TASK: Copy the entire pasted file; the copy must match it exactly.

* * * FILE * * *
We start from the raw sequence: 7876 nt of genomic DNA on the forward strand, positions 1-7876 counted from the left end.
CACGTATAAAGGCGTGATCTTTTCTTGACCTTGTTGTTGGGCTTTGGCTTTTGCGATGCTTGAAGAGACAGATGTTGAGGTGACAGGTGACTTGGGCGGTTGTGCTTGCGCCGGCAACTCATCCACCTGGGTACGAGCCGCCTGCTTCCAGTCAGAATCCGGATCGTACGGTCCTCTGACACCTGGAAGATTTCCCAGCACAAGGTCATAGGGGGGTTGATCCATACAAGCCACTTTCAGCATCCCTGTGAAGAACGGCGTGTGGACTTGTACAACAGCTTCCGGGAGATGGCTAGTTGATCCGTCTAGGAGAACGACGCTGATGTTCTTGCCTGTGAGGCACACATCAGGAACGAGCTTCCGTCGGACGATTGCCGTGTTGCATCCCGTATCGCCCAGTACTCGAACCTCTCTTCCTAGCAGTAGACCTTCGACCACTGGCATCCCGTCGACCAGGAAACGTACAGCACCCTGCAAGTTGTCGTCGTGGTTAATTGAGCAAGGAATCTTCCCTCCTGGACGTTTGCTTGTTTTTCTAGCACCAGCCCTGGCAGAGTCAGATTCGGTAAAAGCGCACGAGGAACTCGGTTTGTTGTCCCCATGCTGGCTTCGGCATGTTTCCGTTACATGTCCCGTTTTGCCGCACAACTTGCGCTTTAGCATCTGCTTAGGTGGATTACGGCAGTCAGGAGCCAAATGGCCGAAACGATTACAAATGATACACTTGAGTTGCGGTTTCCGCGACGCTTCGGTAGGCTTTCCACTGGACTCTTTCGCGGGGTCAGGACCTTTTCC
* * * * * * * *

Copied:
We start from the raw sequence: 7876 nt of genomic DNA on the forward strand, positions 1-7876 counted from the left end.
CACGTATAAAGGCGTGATCTTTTCTTGACCTTGTTGTTGGGCTTTGGCTTTTGCGATGCTTGAAGAGACAGATGTTGAGGTGACAGGTGACTTGGGCGGTTGTGCTTGCGCCGGCAACTCATCCACCTGGGTACGAGCCGCCTGCTTCCAGTCAGAATCCGGATCGTACGGTCCTCTGACACCTGGAAGATTTCCCAGCACAAGGTCATAGGGGGGTTGATCCATACAAGCCACTTTCAGCATCCCTGTGAAGAACGGCGTGTGGACTTGTACAACAGCTTCCGGGAGATGGCTAGTTGATCCGTCTAGGAGAACGACGCTGATGTTCTTGCCTGTGAGGCACACATCAGGAACGAGCTTCCGTCGGACGATTGCCGTGTTGCATCCCGTATCGCCCAGTACTCGAACCTCTCTTCCTAGCAGTAGACCTTCGACCACTGGCATCCCGTCGACCAGGAAACGTACAGCACCCTGCAAGTTGTCGTCGTGGTTAATTGAGCAAGGAATCTTCCCTCCTGGACGTTTGCTTGTTTTTCTAGCACCAGCCCTGGCAGAGTCAGATTCGGTAAAAGCGCACGAGGAACTCGGTTTGTTGTCCCCATGCTGGCTTCGGCATGTTTCCGTTACATGTCCCGTTTTGCCGCACAACTTGCGCTTTAGCATCTGCTTAGGTGGATTACGGCAGTCAGGAGCCAAATGGCCGAAACGATTACAAATGATACACTTGAGTTGCGGTTTCCGCGACGCTTCGGTAGGCTTTCCACTGGACTCTTTCGCGGGGTCAGGACCTTTTCC